My first encounter with Flannery O'Connor was obligatory, an assigned story in an introductory fiction workshop. After reading "Good Country People," I paced around my studio apartment, repeating, "That bastard took her leg! Her leg!" Still, I recognized the humor and savage grace of a masterful writer. At workshop the following week, my instructor mentioned that O'Connor had studied at Iowa, and then we went about discussing the work in terms of perspective, language, character — all the basic elements of craft. But my curiosity was sufficiently piqued: Who was this woman?

The epigraph of Brad Gooch's excellent new biography articulates O'Connor's viewpoint: "As for biographies, there won't be any of me because, for only one reason, lives spent between the house and the chicken yard do not make exciting copy." Yet the personal mythology of O'Connor — that of a reclusive, disabled writer and devout Roman Catholic — has only served to generate more interest in her short life.

Flannery: A Life of Flannery O'Connor addresses this mythology, including details of her illness and disability. From Gooch's careful research, we learn not only of her beloved father's death from lupus when Flannery was 15, but that her mother never revealed the nature of his illness — according to a family friend, "they didn't tell children those things." By the time Flannery was in her early 20s, fresh out of the Iowa Writers' Workshop and settled at Yaddo, the artist colony in upstate New York, she suffered from undiagnosed pain and "heaviness in her 'typing arms'," which she disclosed only to a close friend. While completing her first novel, Wise Blood, she was diagnosed with rheumatoid arthritis. Then, visiting Georgia over the Christmas holiday, her family physician confirmed to her mother that Flannery had lupus. In a misguided attempt to protect her, both her physician and mother initially withheld the diagnosis.

At times, however, Gooch seems reluctant to fully explore the ramifications of her sickness and resulting disability. We don't know, for example, if she harbored any resentment toward her mother or doctor as a result. Nor do we come to understand her attitude toward disability. Perhaps Gooch's reluctance stems from what Flannery herself wrote, in a letter to a friend: "My lupus has no business in literary considerations." We do learn that she was particularly upset about a Time magazine review exposing her illness to the world at large, but that seems to be the extent of Gooch's consideration.

Gooch is at his best when revealing connections between events and Flannery's fiction, such as her homecoming that Christmas, by train, which closely mirrored the plot of "The Enduring Chill." The intellectual main character, the playwright Asbury, returns home on a train from Manhattan, suffering a mysterious illness. The reactions of his family to his sickly appearance, Gooch notes, were not unlike those of Flannery's family upon her homecoming. Gooch offers further interpretation: "…this snotty young artist allows a glimpse of some of [Flannery's] own fears while experiencing her reversal of fortune…the difference is that Asbury's dread disease turns out to be undulant fever, heightened by self-dramatizing and hypochondria."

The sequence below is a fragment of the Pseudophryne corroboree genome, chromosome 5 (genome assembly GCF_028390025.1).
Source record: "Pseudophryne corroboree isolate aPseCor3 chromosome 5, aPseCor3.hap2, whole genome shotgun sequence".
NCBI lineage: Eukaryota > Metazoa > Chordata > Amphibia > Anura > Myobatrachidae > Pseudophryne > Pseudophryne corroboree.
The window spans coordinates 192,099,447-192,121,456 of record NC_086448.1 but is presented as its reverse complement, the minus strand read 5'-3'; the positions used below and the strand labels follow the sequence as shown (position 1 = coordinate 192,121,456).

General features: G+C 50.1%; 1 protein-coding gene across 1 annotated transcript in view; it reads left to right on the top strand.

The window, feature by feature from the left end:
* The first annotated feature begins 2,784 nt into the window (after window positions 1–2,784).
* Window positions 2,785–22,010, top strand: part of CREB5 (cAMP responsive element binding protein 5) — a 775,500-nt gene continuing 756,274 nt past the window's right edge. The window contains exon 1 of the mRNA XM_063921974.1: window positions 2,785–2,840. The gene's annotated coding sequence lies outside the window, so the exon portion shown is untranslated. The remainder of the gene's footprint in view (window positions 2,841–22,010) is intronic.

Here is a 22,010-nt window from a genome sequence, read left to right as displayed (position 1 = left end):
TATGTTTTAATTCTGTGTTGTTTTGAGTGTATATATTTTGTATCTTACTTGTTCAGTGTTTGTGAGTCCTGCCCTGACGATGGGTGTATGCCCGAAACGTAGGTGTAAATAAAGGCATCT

Flannery later retreated to the family dairy farm in Milledgeville, experiencing lupus flares but sticking to her daily routine of morning Mass, several hours of writing, and rest in the afternoon. She traveled and lectured when able, and led a rich interior life by corresponding with fellow writers, intellectuals, and clergy, never dulling her sharp wit and often playing up the part of Southern hillbilly.

In another telling anecdote, Gooch shows Flannery's inspiration for the title of "The Lame Shall Enter First." An old woman approached Flannery in a department store elevator and blessed her. Flannery wrote, in a letter to a friend, that the woman

grabbed my arm and whispered (very loud) in my ear, "Remember what they said to John at the gate, darling!" It was not my floor but I got off and I suppose the old lady was astounded how quick I could get away on crutches. I have a one-legged friend and I asked her what they said to John at the gate. She said she reckoned they said, "The lame shall enter first." This may be because the lame will be able to knock everybody else aside with their crutches. (339)

In the story, Flannery weaves a complex tale about a liberal social worker, his son, and a delinquent teen named Rufus Johnson, born with a club foot. As always, her characters defy easy categorization, her attitudes toward them the result of her Roman Catholicism rather than any perspective on disability.

Perhaps the most remarkable passages of the biography are revealed in its final chapters. Flannery continued to write even as her health deteriorated, saving "twenty-two hours a day to resting up for writing." A consummate artist to the end, she revised "Judgment Day" after receiving last rites. She left an outstanding body of work, perhaps because she "spent much of her adult life looking down the barrel of the Misfit's shotgun." It's my sincere hope, upon perusing this definitive biography, that readers and writers will return to her marvelous fiction.

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Copyright (c) 2010 Kodi Scheer

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